The lunch queue moved slowly forward. The room was already very full and noisy.
“Just the man I was looking for,” said a voice at Winston’s back.
He turned round. It was his friend Syme, who worked in the Research Department. Perhaps “friend” was not exactly the right word. You did not have friends nowadays, you had comrades: but there were some comrades whose society was pleasanter than that of others. Syme was a philologist, a specialist in Newspeak.
“I wanted to ask you whether you’d got any razor blades,” he said.
“Not one!” said Winston with a sort of guilty haste. “I’ve tried all over the place. They don’t exist any longer. I’ve been using the same blade for six weeks.”
The queue gave another jerk forward.
“Did you go and see the prisoners hanged yesterday?” said Syme.
“I was working,” said Winston indifferently.
“It was a good hanging,” said Syme. “I think it spoils it when they tie their feet together. I like to see them kicking. And above all, at the end, the tongue sticking right out, and blue—a quite bright blue. That’s the detail that appeals to me.”
“Next”, please!” yelled the prole with the ladle.
Winston and Syme pushed their trays and got their lunch—a stew, a hunk of bread, a cube of cheese, a mug of milkless Victory Coffee, and one saccharine tablet.
“There’s a table over there, under that telescreen,” said Syme. “Let’s pick up a gin on the way.”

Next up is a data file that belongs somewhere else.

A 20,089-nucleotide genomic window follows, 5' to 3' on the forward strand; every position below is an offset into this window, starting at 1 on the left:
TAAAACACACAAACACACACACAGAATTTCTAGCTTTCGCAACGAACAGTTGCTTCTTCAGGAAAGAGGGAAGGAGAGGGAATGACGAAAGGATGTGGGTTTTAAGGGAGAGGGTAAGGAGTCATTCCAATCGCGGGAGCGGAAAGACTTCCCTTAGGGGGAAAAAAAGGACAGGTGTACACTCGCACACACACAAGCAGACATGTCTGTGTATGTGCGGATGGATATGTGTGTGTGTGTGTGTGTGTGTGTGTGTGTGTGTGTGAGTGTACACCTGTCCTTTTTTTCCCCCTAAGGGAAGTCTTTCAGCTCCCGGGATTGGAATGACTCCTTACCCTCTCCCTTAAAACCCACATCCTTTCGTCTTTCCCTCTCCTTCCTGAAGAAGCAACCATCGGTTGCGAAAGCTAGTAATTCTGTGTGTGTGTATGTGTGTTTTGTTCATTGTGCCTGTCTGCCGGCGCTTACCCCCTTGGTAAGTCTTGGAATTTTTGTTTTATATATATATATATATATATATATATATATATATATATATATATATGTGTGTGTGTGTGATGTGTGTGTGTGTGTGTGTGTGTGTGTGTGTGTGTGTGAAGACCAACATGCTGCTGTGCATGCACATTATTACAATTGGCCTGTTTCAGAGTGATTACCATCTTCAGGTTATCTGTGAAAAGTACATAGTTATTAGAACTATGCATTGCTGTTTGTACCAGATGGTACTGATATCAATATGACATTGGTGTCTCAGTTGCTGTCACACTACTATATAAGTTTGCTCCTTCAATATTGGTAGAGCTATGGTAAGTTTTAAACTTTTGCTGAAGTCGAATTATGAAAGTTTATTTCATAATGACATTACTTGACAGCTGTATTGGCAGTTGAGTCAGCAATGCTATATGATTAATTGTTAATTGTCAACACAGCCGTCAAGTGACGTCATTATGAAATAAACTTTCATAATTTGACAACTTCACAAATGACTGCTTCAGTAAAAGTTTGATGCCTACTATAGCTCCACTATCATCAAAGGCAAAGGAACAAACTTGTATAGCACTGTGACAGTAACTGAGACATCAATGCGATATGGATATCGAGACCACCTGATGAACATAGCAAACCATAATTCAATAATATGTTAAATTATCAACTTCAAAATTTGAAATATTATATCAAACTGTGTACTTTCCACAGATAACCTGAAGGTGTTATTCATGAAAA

The gin was served out to them in handleless china mugs. They walked to the metal table, sat down, and began eating.
“How is the Dictionary getting on?” said Winston.
“Slowly,” said Syme. “I’m on the adjectives. It’s fascinating.”
He had brightened up immediately at the mention of Newspeak.
“The Eleventh Edition is the definitive edition,” he said. “We’re getting the language into its final shape—the shape it’s going to have when nobody speaks anything else. When we’ve finished with it, people like you will have to learn it all over again.”
He bit hungrily into his bread, then continued speaking.
“It’s a beautiful thing, the destruction of words. Take “good”, for instance. If you have a word like “good”, what need is there for a word like “bad”? “Ungood” will do just as well—better, because it’s an exact opposite, which the other is not. Or again, if you want a stronger version of “good”, what sense is there in having a whole string of vague useless words like “excellent” and all the rest of them? “Plusgood” covers the meaning. Don’t you see the beauty of that, Winston?”
A sort of vapid eagerness showed on Winston’s face. Syme immediately detected the lack of enthusiasm.
“You haven’t a real appreciation of Newspeak, Winston,” he said almost sadly. “Even when you write it you’re still thinking in Oldspeak. I’ve read some of those pieces that you write in “The Times” occasionally. They’re good enough, but they’re translations. Do you know that Newspeak is the only language in the world whose vocabulary gets smaller every year?”
Winston did know that, of course.
“Don’t you see that the whole aim of Newspeak is to narrow the range of thought? In the end we shall make thoughtcrime literally impossible, because there will be no words in which to express it. Has it ever occurred to you, Winston, that by the year 2050, at the very latest, not a single human being will be alive who could understand such a conversation as we are having now?”
“Except—” began Winston doubtfully, and he stopped.
It had been on the tip of his tongue to say “Except the proles,” but he stopped himself.